Understanding NPK

The first thing that needs to be covered is the nutritional value of fertilizer.

The fertilizer packaging contains its own version of a nutrition label, with most macro and micronutrients being listed on the back.

However, the three most important macronutrients are prominently listed on the fertilizer label in the form of a ratio.

These three nutrients are:

  • Nitrogen (N) – Essential for healthy foliage growth and green growth in all plants.
  • Phosphorus (P) – Used primarily to encourage blooming, although it also aids the plant’s immune system.
  • Potassium (K) – Like humans, this nutrient is essential for strong stems, a healthy immune system, and recovery from pruning.

These three main nutrients (NPK for short) can be found in commercial fertilizers, which have a non-burning formula for your houseplants’ foliage and roots.

Many indoor gardeners prefer a balanced NPK ratio, such as 10-10-10. This offers a good balance that keeps you from going overboard with feeding your houseplants that require fewer amounts of fertilizer.

However, it’s also a common practice to use a higher nitrogen formula during much of the year to encourage growth, then switch to a lower nitrogen, higher phosphorus mix during the plant’s bloom time to encourage the best blooms.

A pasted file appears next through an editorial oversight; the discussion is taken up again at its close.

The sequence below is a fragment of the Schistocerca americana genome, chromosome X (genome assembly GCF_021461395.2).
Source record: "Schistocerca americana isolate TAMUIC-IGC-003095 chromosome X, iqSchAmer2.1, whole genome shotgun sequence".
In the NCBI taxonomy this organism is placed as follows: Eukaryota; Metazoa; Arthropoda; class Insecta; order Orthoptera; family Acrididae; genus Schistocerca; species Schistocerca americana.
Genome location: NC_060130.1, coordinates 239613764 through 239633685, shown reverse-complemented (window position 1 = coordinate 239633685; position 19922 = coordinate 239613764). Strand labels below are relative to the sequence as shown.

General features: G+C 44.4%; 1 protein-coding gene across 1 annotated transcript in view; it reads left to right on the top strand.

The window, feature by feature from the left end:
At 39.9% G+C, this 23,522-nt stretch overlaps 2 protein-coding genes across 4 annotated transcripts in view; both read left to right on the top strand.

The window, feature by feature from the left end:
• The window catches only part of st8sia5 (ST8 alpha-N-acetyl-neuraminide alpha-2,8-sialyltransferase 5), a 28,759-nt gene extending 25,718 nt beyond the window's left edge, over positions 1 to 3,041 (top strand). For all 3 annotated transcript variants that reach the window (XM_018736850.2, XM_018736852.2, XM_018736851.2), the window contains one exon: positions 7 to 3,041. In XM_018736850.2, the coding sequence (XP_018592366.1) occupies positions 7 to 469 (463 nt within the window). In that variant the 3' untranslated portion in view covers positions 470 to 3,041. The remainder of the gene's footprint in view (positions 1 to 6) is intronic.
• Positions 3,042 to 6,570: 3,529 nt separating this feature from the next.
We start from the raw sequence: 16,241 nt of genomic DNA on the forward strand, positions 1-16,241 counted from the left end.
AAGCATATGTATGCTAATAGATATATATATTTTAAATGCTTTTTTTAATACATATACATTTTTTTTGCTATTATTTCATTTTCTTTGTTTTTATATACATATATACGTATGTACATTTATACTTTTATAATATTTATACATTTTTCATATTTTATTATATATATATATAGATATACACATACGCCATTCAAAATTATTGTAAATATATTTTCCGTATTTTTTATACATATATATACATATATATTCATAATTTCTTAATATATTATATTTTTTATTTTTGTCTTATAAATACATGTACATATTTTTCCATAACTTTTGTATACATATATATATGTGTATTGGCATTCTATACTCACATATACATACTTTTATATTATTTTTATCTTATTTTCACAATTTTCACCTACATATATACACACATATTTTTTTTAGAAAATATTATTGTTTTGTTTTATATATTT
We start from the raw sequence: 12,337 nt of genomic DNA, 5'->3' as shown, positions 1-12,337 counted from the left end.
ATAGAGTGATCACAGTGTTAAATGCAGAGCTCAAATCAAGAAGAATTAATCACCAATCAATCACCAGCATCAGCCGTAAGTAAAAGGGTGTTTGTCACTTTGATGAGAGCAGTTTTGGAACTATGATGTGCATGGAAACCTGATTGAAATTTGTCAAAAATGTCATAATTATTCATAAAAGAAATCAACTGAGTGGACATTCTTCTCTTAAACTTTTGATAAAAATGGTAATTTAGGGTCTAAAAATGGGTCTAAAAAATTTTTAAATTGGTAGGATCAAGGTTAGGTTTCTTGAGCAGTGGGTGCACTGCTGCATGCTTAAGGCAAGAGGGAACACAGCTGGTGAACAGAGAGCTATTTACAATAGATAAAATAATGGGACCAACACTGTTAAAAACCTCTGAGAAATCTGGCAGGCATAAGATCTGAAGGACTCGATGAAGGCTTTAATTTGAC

Liquid Water Soluble Fertilizer vs. Slow-Release Fertilizers

There are various types of fertilizers you can use on your houseplants. There are liquid fertilizers, slow-release, synthetic fertilizers, and organic fertilizers like peat, manure, worm casting, slurry, seaweed, and guano (bat fertilizer).

But among these, liquid-soluble fertilizers should always be your go-to for houseplants.

These fertilizers are specially formulated to dissolve in water so your plant has access to all nutrients when needed.

You can dilute this type of fertilizer so that younger or more sensitive plants won’t be overfed or risk chemical burns.

Another benefit of liquid fertilizers is that they’re very easy to use and can act as growth enhancers for your indoor plants.

Granular, slow-release fertilizers are quite different, however.

The granules are designed to break down over a period of time, but this process is uneven, resulting in periods where the plant gets too much of one nutrient and too little of another.

Another disadvantage to using granular fertilizers is that they aren’t instantly available, and it is common to run the risk of over-fertilization since most are time-release.

As such, we don’t recommend using slow-release formulas, as they can cause all sorts of problems, like damage to houseplants over time.

Risks of Improper Fertilizer Use

Another important thing that should be brought up is that using fertilizer on houseplants does come with some risks, as you are trying to emulate a natural process.